Because the tidal currents are created by the same forces which cause the tides, the currents can be predicted in much the same way as the tides.
Observational data on the currents at a location can be analyzed using the same methods employed to analyze tides, and the results of that analysis can be used to generate predictions of tidal currents.
Some examples would be: Progressive currents are most common at the oceanic entrance to many bays and harbor.
Standing wave conditions are most common at the head (most inland point) of larger bays and harbors.
The largest difference occurs in certain areas of the Alaska coast where the range of the tide was increased by approximately 6 inches.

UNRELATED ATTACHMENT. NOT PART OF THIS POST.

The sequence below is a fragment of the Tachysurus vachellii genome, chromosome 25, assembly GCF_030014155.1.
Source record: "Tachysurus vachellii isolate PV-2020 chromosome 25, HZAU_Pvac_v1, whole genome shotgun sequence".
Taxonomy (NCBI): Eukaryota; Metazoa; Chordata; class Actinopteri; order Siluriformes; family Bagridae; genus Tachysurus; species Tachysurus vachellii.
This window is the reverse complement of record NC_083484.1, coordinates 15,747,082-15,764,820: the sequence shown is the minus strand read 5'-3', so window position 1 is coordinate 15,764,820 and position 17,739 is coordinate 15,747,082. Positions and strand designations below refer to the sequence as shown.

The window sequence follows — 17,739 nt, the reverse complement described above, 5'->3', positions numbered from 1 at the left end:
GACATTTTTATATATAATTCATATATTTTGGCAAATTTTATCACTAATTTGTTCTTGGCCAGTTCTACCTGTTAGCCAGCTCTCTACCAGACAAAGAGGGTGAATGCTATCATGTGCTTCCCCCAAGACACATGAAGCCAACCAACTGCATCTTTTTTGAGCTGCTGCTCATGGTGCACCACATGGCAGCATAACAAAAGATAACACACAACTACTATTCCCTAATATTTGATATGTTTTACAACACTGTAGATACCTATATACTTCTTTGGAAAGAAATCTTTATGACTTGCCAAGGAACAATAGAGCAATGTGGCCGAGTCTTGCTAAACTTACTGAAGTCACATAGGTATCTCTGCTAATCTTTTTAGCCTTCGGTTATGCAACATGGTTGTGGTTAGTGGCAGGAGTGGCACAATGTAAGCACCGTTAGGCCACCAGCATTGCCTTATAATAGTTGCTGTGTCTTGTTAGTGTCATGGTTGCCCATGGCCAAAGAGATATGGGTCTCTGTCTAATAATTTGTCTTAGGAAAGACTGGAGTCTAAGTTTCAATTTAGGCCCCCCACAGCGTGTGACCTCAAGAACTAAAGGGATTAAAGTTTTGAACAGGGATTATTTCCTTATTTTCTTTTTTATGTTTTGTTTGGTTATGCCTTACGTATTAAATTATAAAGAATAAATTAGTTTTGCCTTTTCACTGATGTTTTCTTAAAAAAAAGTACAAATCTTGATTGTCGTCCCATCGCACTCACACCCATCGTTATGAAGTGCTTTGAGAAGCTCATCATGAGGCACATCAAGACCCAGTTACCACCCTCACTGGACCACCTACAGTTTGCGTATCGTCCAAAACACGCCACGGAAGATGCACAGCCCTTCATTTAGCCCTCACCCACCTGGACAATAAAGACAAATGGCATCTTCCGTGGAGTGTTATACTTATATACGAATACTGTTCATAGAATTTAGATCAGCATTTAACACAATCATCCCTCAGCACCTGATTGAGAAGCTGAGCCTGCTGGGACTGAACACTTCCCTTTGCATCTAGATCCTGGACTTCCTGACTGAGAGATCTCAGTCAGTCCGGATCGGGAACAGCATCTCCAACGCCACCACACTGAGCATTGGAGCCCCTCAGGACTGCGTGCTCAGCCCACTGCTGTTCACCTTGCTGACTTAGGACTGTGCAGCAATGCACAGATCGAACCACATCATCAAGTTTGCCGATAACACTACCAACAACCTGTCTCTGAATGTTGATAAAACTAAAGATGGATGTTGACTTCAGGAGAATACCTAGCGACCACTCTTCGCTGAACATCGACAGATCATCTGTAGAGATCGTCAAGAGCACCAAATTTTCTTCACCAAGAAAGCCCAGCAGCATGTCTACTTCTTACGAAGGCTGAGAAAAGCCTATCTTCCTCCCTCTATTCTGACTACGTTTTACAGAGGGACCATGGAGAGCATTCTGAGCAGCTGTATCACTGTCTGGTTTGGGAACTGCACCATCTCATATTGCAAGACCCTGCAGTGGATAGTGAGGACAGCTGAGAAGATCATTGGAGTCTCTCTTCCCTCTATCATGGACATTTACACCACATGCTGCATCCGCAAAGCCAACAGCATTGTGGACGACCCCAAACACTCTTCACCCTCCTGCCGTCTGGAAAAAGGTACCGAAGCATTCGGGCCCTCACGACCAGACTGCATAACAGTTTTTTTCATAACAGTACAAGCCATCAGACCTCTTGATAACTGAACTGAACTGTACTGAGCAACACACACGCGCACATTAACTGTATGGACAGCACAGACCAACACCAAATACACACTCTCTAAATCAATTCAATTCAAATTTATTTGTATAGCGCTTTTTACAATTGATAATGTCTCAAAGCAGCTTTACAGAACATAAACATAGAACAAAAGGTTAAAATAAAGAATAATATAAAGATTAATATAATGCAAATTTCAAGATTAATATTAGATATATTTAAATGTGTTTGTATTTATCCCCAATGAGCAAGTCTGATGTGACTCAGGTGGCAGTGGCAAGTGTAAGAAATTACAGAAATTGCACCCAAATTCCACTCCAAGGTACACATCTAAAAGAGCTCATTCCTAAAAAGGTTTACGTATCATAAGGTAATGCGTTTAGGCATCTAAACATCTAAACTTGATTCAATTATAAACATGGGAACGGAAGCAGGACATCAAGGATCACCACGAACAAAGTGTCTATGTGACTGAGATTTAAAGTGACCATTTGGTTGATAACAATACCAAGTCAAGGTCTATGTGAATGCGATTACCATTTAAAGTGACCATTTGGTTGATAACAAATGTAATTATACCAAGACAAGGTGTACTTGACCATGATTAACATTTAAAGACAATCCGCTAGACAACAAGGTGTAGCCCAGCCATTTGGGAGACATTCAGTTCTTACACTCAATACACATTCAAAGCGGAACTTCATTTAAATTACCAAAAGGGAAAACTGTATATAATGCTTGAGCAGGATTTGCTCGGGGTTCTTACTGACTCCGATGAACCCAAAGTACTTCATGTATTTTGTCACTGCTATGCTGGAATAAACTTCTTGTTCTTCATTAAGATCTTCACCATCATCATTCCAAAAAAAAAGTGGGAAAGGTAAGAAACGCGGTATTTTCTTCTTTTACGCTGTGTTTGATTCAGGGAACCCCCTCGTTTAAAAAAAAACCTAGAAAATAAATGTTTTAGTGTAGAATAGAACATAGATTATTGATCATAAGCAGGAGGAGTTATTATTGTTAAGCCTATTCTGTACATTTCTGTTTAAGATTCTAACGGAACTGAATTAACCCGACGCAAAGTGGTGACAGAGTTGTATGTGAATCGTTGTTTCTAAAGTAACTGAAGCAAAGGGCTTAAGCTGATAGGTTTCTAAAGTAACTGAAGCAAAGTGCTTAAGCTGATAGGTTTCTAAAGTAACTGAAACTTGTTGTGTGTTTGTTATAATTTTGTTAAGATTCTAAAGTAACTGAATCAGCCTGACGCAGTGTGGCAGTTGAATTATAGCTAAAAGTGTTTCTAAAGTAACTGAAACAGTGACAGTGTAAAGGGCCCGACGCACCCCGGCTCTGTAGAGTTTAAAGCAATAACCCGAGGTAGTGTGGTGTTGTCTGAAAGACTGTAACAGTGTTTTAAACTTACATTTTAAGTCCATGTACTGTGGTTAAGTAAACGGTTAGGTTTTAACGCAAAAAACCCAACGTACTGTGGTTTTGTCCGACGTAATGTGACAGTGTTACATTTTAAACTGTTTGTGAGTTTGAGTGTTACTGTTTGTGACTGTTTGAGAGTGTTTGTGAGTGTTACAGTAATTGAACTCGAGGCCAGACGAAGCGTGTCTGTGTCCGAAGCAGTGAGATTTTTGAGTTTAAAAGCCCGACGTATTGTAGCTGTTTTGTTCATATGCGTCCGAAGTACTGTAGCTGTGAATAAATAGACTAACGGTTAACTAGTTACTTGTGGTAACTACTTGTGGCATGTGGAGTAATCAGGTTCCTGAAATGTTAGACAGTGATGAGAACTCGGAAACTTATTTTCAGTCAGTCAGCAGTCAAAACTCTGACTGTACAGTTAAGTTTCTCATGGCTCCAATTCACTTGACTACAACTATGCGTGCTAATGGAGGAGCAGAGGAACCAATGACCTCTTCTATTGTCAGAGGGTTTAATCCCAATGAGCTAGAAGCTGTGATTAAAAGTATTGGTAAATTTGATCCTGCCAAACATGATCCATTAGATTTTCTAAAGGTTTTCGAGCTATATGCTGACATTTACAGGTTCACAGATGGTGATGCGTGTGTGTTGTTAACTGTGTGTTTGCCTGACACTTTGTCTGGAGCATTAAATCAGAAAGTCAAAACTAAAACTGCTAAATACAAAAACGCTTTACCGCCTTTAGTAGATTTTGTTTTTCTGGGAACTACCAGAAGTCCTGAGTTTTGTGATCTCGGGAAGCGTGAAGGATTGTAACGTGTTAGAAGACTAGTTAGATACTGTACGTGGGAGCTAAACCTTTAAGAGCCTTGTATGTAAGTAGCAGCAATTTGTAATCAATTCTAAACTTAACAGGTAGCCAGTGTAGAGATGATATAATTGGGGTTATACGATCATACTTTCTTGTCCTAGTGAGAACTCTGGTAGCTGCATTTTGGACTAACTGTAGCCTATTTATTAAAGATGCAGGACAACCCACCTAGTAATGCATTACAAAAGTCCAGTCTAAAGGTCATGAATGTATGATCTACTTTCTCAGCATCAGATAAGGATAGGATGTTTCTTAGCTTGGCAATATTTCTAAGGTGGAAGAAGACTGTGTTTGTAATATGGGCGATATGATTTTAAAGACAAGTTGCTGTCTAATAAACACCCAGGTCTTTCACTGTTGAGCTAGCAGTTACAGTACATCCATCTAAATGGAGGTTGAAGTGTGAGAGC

But considering that these areas have an average tidal range of more than 30 feet, the increase is but a small percentage of the whole (less than a 2% increase). Woods' book examines the occurrences of coastal flooding though history.
Most areas of the coast will fall somewhere in between a progressive and standing wave current.
[Example (jpg)] The exact relationship between the times of high and low tides and the maximum current or slack water is unique to each location and cannot be determined from a generic "rule of thumb".
These are called "spring tides." Three or four times a year, the occurrence of a new or full moon will coincide with the "perigee" of the moon, which Mr. The difference between the "perigean spring tides" and the normal tidal ranges for all areas of the coast is small.
In most cases the difference is only a couple of inches.